And his first books, Expert Systems in Law and Latent Damage Law—The Expert System, inspired one of us to study expert systems in the first place.
Matthew Burnett, director of the Immigration Advocates Network (IAN). IAN and Matthew worked with students at Georgetown University Law Center in Tanina Rostain’s course to build the Immigration Navigator, a Neota Logic application.
Ron Friedmann, consultant at Fireman & Co., writer of the venerable and admired Strategic Legal Technology blog, which today is as much about the business of law as about technology. Neota Logic has been guided in many ways by Ron’s insights.
Bill Henderson, professor and director of the Center on the Global Legal Profession at Indiana University Maurer School of Law. At Bill’s invitation, one of us served as visiting-professor-for-a-day in a very engaged, lively class, and joined fellow 2013 Fastcase 50 Richard Granat in a panel presentation to students.
Jim Sandman, president of the Legal Services Corporation, which has funded the New Mexico Triage System being built by Pro Bono Net and Neota Logic, and organized the Technology Summit, to which one of us contributed and we wrote about in Access to Justice—Everyone, Anytime, Anywhere.
Two of the 2014 50’s are friends and collaborators: Scott Rechtschaffen, pioneering chief knowledge officer of Littler Mendelson, and a leader of Compliance HR, the Neota Logic joint venture with Littler—a revolutionary approach to employment law compliance; and, Ken Grady, Lean Law Evangelist at Seyfarth and principal author of the SeytLines blog that nudges the (sometimes) slow-moving legal profession forward with acuity and humor.
In the 2015 class, we have worked, or are working, with six of the 50’s.
Scott Forman, Shareholder, Littler Mendelson—founder of Littler CaseSmart, the firm’s radically re-engineered approach to employment litigation, and a leader of ComplianceHR, the firm’s joint venture with us.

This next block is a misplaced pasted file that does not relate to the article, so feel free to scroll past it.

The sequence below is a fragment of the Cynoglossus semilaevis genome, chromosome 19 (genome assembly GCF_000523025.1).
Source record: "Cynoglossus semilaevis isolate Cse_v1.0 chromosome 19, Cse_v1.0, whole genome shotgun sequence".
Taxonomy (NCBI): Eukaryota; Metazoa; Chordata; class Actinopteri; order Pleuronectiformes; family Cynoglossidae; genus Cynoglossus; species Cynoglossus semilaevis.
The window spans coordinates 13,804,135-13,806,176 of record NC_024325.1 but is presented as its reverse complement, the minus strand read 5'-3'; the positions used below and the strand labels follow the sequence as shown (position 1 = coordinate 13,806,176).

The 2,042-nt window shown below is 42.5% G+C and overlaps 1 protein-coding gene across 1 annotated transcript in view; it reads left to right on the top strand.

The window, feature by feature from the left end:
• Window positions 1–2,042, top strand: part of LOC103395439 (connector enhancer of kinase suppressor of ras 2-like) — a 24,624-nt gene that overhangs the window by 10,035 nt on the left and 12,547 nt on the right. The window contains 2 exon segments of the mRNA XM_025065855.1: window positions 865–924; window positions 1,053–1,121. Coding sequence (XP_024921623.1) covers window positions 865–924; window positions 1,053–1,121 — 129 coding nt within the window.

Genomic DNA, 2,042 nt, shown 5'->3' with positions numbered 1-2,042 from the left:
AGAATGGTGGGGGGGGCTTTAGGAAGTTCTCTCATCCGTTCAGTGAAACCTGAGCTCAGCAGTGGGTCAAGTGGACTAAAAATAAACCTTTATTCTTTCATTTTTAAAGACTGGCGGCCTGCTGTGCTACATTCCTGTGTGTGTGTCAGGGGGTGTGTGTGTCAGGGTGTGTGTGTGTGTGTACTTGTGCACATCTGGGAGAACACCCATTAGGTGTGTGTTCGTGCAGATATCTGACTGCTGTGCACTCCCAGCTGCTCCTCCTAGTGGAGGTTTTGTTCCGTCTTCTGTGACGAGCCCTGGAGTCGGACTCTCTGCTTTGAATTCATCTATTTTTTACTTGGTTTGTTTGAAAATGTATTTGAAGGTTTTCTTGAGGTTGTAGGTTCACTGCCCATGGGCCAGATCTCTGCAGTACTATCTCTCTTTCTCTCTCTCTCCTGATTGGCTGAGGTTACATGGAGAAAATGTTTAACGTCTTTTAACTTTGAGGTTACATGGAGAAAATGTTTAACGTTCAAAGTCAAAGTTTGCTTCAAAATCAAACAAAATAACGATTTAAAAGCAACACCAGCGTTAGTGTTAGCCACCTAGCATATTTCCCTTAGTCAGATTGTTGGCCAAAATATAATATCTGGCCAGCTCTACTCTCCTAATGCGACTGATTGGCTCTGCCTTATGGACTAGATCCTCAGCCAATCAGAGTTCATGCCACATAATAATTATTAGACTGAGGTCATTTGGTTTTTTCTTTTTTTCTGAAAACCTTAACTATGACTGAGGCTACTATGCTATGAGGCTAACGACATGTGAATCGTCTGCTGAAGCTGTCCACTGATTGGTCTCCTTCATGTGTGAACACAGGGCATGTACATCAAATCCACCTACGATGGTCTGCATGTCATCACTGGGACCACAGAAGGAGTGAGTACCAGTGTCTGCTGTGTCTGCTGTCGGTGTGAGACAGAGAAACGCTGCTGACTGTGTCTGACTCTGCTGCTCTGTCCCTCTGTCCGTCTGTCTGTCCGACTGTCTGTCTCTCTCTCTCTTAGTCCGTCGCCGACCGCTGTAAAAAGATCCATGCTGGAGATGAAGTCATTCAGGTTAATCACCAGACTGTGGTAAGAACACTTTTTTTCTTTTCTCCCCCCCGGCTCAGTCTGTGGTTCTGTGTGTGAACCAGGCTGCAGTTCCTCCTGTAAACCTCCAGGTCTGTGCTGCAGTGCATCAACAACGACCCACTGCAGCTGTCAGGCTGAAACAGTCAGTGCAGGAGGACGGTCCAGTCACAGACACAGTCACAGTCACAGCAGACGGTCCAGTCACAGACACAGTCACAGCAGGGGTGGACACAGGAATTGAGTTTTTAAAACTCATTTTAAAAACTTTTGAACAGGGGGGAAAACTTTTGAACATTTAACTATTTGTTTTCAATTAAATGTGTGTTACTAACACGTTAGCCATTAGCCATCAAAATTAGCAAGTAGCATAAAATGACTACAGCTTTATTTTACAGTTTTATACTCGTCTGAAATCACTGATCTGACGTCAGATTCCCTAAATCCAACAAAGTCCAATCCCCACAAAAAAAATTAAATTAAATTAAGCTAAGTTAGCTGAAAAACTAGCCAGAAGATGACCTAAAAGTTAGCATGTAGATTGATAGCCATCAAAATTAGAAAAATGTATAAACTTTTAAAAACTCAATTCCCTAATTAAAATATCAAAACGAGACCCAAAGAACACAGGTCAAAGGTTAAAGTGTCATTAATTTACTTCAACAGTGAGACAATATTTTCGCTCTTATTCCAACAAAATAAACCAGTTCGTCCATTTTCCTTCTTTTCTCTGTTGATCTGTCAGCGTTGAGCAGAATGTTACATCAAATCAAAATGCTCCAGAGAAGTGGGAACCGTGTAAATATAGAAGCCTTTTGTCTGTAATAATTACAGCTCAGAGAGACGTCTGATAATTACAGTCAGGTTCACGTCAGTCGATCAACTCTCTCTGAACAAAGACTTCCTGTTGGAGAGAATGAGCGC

William C Hubbard – convener of the ABA Commission on the Future of Legal Services, to which we were honored to speak earlier this year and wrote about in a post on this blog.
Joshua Lenon, Lawyer-in-Residence, Clio—advocate for the simplicity and efficiency we admire in practice as well as software, congenial companion on the talking trail, and the only lawyer we know who actually lives inside a software company.
Garry Mathiason, Shareholder and Chair, Robotics, Artificial Intelligence and Automation Industry Group, Littler Mendelson—far-sighted innovator in employment law as well as in his firm, and visiting lecturer at Georgetown Law, where Neota Logic has been engaged for the last four years.
Ryan McClead, Legal Technology Innovation Architect, Norton Rose Fulbright—a friend, blogging inspiration, client, and fellow traveler on the innovation road.
Andrew Perlman, Dean, Suffolk Law School—creator of the school’s technology program (a sibling to the programs Neota Logic has undertaken at Georgetown, Vanderbilt, and Melbourne Law Schools), and generous host for the College of Law Practice Management Futures Conference at which we spoke last year, as well as asker of great questions when we appeared before the ABA Commission on the Future of Legal Services.
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As these snippets illustrate, from any one person among the Fastcase 250, there are lines linking in many directions to many others. A fermenting brew of, yes, “courageous, interesting, and provocative … entrepreneurs, innovators, leaders, techies, trailblazers, and visionaries.”
Can this wattage (the measure of power, after all) be harnessed? Or multiplied? Perhaps it’s time for the Fastcase Forum, an occasional gathering of the 50’s to strengthen the network, speed up the exchange of ideas, and spontaneously combust new collaborations. We’ll ask @EJWalters.
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This is an updated edition of a 2014 post inspired by that year’s Fastcase 50.